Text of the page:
54.3 miles

Day 14 – Invermoriston to Bonar Bridge

Awoke to sunshine!! Started dry and sped along the shores of Loch Ness stopping to take photos. Stopped briefly at Urqhart Castle and at the Loch Ness Centre for photos. Then on up quiet and sunny B roads. Morning coffee in Beauly and then Lunch in Dingwall Wimpy where the waitress correctly guessed what we were doing and said “enders normally sit at table 1 and have hot chocolate”! We had burgers and chips!

On up past the Black Isle with some wonderful views of Cromarty Firth and then over Eastern Ross with fantastic final views down over Dorroch Sands and the estuary before a great descent into Ardgay and Bonar Bridge. Called Anne and the radio and got instructions straight to the B&B arriving at 1605 after a great run in perfect conditions at last!! This was the only day I cycled all day with just a T Shirt and shorts and no wet weather gear worn at all!  The anti midge Avon spray worked!

64.5 miles

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Day 15 – Bonar Bridge to Tongue

Gray start but dry cold NW wind. Coffee at Lairg nice café. On to north and sun came out but still strong NW wind pushing against us. Met up with another solo E2E and he cycled with us to Crask Inn an isolated little white house in the middle of wilderness but surprisingly busy with locals that seemed to appear form nowhere. Had a pint and ate sandwiches bought at Lairg in the garden. Met two girls doing JOGLE and warned them about Devon and Cornwall though it might not have been the kindest thing to do on day 2 of their trip! This road was the wildest we encountered and in good weather is amazing but it is very isolated and we were glad that we were riding together and not solo. Weather deteriorated in the afternoon with the headwind getting worse and rain and dark clouds as we struggled across the wildest parts before the final descent into Tongue where we met Anne and Nicola. Another 2 mile ride out to the B&B and Ben then driven back to his B&B which was different.  A good day but a hard 52 miles with the wind against us all the way. One to go!! Bikes over night in a disused church.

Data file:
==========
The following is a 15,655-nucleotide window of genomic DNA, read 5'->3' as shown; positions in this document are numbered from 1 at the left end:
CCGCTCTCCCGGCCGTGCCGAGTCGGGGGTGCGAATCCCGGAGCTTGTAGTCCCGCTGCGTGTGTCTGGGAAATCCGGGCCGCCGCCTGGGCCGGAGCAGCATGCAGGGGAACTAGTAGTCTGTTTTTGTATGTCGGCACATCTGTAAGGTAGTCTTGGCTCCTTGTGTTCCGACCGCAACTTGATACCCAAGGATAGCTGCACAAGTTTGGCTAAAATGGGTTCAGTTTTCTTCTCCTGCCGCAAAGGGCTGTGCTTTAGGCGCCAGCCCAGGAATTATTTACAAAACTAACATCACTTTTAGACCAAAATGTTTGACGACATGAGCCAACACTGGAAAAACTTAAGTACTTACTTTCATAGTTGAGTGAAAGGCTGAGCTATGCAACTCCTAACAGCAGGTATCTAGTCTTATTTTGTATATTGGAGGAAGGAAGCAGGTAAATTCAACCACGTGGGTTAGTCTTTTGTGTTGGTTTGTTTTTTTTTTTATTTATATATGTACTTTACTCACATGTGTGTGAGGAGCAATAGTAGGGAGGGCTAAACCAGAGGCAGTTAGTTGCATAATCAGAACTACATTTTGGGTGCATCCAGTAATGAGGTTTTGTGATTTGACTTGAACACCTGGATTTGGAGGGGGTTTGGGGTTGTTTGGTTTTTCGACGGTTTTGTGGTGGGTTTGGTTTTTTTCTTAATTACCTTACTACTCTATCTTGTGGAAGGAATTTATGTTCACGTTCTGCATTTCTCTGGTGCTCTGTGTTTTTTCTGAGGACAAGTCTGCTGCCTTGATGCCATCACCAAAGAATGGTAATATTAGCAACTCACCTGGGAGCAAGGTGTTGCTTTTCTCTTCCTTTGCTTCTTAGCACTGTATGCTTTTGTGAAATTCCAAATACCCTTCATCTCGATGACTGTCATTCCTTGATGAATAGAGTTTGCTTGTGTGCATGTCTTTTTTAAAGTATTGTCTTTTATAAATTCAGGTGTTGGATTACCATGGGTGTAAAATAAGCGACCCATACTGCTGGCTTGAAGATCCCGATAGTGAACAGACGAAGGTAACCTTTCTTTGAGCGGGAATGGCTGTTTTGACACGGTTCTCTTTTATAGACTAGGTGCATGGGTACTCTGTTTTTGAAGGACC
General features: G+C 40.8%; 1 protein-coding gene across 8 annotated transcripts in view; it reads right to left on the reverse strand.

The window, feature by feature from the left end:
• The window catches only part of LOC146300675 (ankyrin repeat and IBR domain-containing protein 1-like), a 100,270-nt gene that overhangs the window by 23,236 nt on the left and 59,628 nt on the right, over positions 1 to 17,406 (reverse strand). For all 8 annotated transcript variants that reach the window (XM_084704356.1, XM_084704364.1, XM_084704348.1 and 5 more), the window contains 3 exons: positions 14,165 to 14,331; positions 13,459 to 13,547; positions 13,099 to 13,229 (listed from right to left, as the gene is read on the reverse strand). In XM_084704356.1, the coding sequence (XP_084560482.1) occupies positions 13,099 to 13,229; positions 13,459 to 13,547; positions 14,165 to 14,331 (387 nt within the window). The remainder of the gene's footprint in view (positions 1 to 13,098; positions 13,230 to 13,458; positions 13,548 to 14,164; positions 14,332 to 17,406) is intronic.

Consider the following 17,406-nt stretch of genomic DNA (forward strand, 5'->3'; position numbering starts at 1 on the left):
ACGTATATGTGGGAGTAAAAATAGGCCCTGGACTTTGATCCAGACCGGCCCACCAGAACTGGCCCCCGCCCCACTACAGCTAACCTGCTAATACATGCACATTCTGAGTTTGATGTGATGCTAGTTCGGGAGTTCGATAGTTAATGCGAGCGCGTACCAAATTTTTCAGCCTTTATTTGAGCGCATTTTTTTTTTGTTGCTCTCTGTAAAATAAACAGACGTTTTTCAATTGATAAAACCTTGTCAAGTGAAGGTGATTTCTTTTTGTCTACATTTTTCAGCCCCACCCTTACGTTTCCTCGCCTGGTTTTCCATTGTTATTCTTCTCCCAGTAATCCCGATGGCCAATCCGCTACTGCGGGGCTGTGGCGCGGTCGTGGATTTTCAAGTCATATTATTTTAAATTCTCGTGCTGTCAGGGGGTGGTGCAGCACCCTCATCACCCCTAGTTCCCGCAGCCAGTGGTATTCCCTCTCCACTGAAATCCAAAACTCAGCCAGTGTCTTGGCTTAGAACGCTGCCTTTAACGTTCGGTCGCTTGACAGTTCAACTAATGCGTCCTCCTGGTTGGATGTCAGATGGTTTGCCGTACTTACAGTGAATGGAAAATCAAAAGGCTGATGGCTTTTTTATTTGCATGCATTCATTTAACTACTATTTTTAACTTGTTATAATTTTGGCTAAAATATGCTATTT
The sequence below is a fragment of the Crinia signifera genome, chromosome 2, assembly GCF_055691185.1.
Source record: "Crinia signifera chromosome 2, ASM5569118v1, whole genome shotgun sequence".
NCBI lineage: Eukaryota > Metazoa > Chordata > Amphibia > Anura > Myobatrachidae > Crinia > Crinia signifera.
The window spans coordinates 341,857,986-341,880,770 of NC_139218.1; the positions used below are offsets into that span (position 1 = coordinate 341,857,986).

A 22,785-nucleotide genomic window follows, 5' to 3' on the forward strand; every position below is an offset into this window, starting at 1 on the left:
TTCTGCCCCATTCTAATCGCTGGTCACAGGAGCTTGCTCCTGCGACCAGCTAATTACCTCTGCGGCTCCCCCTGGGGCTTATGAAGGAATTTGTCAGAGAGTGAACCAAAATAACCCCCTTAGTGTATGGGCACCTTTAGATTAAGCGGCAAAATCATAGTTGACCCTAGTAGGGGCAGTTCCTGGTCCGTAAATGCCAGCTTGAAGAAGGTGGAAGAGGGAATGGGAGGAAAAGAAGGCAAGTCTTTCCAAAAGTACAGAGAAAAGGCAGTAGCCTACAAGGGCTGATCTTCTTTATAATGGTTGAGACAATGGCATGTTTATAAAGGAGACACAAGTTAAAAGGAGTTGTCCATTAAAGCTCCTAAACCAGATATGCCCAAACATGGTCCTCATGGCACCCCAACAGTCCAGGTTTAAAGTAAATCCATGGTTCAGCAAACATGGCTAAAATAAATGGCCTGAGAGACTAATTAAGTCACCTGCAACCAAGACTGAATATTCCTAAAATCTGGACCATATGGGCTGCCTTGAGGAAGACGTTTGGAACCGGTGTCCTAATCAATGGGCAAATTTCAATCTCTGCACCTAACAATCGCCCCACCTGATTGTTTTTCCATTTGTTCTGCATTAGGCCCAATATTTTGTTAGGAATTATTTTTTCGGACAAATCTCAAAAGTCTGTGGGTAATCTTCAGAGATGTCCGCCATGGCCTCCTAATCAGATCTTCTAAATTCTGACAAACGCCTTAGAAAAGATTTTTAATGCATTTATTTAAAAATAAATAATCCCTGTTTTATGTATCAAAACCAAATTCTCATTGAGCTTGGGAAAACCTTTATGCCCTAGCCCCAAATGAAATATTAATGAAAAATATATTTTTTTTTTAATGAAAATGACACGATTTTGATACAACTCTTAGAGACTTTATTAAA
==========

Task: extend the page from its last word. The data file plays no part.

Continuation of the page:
52.4 miles

Day 16 – Tongue to John O Groats

The LAST DAY! Started dry with brisk wind from west (following). Set off with some steepish hills initially to get out of Tongue and head East. Day remained dry. Met the lone E2E rider from previous day though he was keen to finish and pushed on ahead as we stopped at a viewpoint and monument.  Stopped at a fascinating rock exposure through road cutting with striking pink granite intrusions into schist country rock.   Spirits must have been high because Ben and Phil even listened to my discourse on the geology! Climbs gradually became gentler though long and some great sweeping descents, with some impressive views across the north coast bays and beaches. Past the shop in Bettyhill, open 8 days a week! Down into Reay with views of Dounreay Nuclear Plant still busy with a full car park though now with decommissioning activity.  Sun came out for a while at Reay and ate a picnic lunch purchased in the only shop sitting at a table placed nicely by the two petrol pumps! On at a pace into the LAST county of Caithness, with the wind behind us and the end in sight. What a bleak and barren coast to live on. Through some civilization at Thurso where we had to stop at every set of traffic lights and the road surface deteriorated as usual in Scottish towns. Final run and approaching 1000 miles on the clock decided to mark the moment by turning off the road up the drive to the Queen Mother’s Castle of Mey. Hit 1000 miles half way up the drive and celebrated with a tot of malt whisky all round.  Phoned Anne and Nicola and warned them we were only 15 or 20 minutes away to confirm they were in place at John O Groats to record the moment!  Gentle cycle for the last 5 miles with tail wind pushing us in. It almost felt as if none of us wanted to finish after all this time. Then the John O Groats hotel came in sight and we ran gently down around the car park and saw the girls in place near the official FINISH line. Three abreast we finished as we started a great ride very hard at times in some of the worst summer weather since 1914 but we achieved it and arrived safe and all the best of friends with some amazing memories.

63 miles

Total 1007 miles 16 riding days